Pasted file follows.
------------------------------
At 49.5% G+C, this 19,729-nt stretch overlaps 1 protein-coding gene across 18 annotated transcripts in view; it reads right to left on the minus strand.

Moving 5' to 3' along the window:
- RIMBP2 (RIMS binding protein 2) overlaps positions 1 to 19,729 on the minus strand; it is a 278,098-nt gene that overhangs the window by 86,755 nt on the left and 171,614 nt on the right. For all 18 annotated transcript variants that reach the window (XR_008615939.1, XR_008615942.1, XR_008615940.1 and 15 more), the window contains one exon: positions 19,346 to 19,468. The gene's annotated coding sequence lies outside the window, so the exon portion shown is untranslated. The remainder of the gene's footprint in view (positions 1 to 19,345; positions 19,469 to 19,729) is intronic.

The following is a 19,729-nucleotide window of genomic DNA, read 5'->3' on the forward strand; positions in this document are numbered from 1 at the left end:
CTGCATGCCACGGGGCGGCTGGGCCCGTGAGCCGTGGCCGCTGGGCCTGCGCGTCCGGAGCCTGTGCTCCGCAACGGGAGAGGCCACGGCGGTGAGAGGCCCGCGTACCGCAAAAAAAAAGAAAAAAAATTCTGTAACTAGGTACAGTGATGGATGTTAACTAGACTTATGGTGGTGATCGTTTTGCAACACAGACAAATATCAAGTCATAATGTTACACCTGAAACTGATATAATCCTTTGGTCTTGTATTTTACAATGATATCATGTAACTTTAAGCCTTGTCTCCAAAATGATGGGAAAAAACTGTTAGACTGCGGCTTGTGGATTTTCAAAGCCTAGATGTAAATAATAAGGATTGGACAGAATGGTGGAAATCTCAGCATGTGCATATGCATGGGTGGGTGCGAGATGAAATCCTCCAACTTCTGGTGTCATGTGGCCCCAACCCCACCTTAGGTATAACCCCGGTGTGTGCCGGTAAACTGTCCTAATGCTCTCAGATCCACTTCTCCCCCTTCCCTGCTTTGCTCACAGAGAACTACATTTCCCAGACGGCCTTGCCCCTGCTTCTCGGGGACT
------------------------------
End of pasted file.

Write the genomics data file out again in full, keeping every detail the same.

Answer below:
At 49.5% G+C, this 19,729-nt stretch overlaps 1 protein-coding gene across 18 annotated transcripts in view; it reads right to left on the minus strand.

Moving 5' to 3' along the window:
- RIMBP2 (RIMS binding protein 2) overlaps positions 1 to 19,729 on the minus strand; it is a 278,098-nt gene that overhangs the window by 86,755 nt on the left and 171,614 nt on the right. For all 18 annotated transcript variants that reach the window (XR_008615939.1, XR_008615942.1, XR_008615940.1 and 15 more), the window contains one exon: positions 19,346 to 19,468. The gene's annotated coding sequence lies outside the window, so the exon portion shown is untranslated. The remainder of the gene's footprint in view (positions 1 to 19,345; positions 19,469 to 19,729) is intronic.

The following is a 19,729-nucleotide window of genomic DNA, read 5'->3' on the forward strand; positions in this document are numbered from 1 at the left end:
CTGCATGCCACGGGGCGGCTGGGCCCGTGAGCCGTGGCCGCTGGGCCTGCGCGTCCGGAGCCTGTGCTCCGCAACGGGAGAGGCCACGGCGGTGAGAGGCCCGCGTACCGCAAAAAAAAAGAAAAAAAATTCTGTAACTAGGTACAGTGATGGATGTTAACTAGACTTATGGTGGTGATCGTTTTGCAACACAGACAAATATCAAGTCATAATGTTACACCTGAAACTGATATAATCCTTTGGTCTTGTATTTTACAATGATATCATGTAACTTTAAGCCTTGTCTCCAAAATGATGGGAAAAAACTGTTAGACTGCGGCTTGTGGATTTTCAAAGCCTAGATGTAAATAATAAGGATTGGACAGAATGGTGGAAATCTCAGCATGTGCATATGCATGGGTGGGTGCGAGATGAAATCCTCCAACTTCTGGTGTCATGTGGCCCCAACCCCACCTTAGGTATAACCCCGGTGTGTGCCGGTAAACTGTCCTAATGCTCTCAGATCCACTTCTCCCCCTTCCCTGCTTTGCTCACAGAGAACTACATTTCCCAGACGGCCTTGCCCCTGCTTCTCGGGGACT